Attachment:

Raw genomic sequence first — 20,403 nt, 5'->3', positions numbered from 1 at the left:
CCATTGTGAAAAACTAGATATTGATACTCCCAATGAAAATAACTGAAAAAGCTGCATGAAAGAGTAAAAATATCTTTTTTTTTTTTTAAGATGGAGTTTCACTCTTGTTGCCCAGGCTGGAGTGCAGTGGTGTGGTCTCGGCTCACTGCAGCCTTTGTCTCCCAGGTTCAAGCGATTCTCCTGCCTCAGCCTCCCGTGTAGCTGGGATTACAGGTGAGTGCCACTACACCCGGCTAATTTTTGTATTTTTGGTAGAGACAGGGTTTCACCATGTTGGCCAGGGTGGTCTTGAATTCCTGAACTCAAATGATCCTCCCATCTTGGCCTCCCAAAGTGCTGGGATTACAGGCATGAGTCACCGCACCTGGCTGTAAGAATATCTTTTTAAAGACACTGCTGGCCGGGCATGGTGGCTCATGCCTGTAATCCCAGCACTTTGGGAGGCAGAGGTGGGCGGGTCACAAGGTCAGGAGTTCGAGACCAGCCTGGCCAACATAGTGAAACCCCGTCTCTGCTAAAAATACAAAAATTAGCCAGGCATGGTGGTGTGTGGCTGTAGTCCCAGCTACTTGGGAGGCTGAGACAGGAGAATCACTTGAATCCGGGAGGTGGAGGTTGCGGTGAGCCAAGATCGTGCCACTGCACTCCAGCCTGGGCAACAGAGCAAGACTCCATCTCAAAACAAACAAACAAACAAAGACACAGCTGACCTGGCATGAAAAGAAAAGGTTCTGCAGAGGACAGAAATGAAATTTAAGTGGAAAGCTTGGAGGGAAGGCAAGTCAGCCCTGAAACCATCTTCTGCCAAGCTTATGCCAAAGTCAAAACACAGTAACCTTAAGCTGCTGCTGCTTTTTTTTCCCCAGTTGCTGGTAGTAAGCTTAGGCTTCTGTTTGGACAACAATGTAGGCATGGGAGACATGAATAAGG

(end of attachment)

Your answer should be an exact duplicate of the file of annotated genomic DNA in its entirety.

Raw genomic sequence first — 20,403 nt, 5'->3', positions numbered from 1 at the left:
CCATTGTGAAAAACTAGATATTGATACTCCCAATGAAAATAACTGAAAAAGCTGCATGAAAGAGTAAAAATATCTTTTTTTTTTTTTAAGATGGAGTTTCACTCTTGTTGCCCAGGCTGGAGTGCAGTGGTGTGGTCTCGGCTCACTGCAGCCTTTGTCTCCCAGGTTCAAGCGATTCTCCTGCCTCAGCCTCCCGTGTAGCTGGGATTACAGGTGAGTGCCACTACACCCGGCTAATTTTTGTATTTTTGGTAGAGACAGGGTTTCACCATGTTGGCCAGGGTGGTCTTGAATTCCTGAACTCAAATGATCCTCCCATCTTGGCCTCCCAAAGTGCTGGGATTACAGGCATGAGTCACCGCACCTGGCTGTAAGAATATCTTTTTAAAGACACTGCTGGCCGGGCATGGTGGCTCATGCCTGTAATCCCAGCACTTTGGGAGGCAGAGGTGGGCGGGTCACAAGGTCAGGAGTTCGAGACCAGCCTGGCCAACATAGTGAAACCCCGTCTCTGCTAAAAATACAAAAATTAGCCAGGCATGGTGGTGTGTGGCTGTAGTCCCAGCTACTTGGGAGGCTGAGACAGGAGAATCACTTGAATCCGGGAGGTGGAGGTTGCGGTGAGCCAAGATCGTGCCACTGCACTCCAGCCTGGGCAACAGAGCAAGACTCCATCTCAAAACAAACAAACAAACAAAGACACAGCTGACCTGGCATGAAAAGAAAAGGTTCTGCAGAGGACAGAAATGAAATTTAAGTGGAAAGCTTGGAGGGAAGGCAAGTCAGCCCTGAAACCATCTTCTGCCAAGCTTATGCCAAAGTCAAAACACAGTAACCTTAAGCTGCTGCTGCTTTTTTTTCCCCAGTTGCTGGTAGTAAGCTTAGGCTTCTGTTTGGACAACAATGTAGGCATGGGAGACATGAATAAGG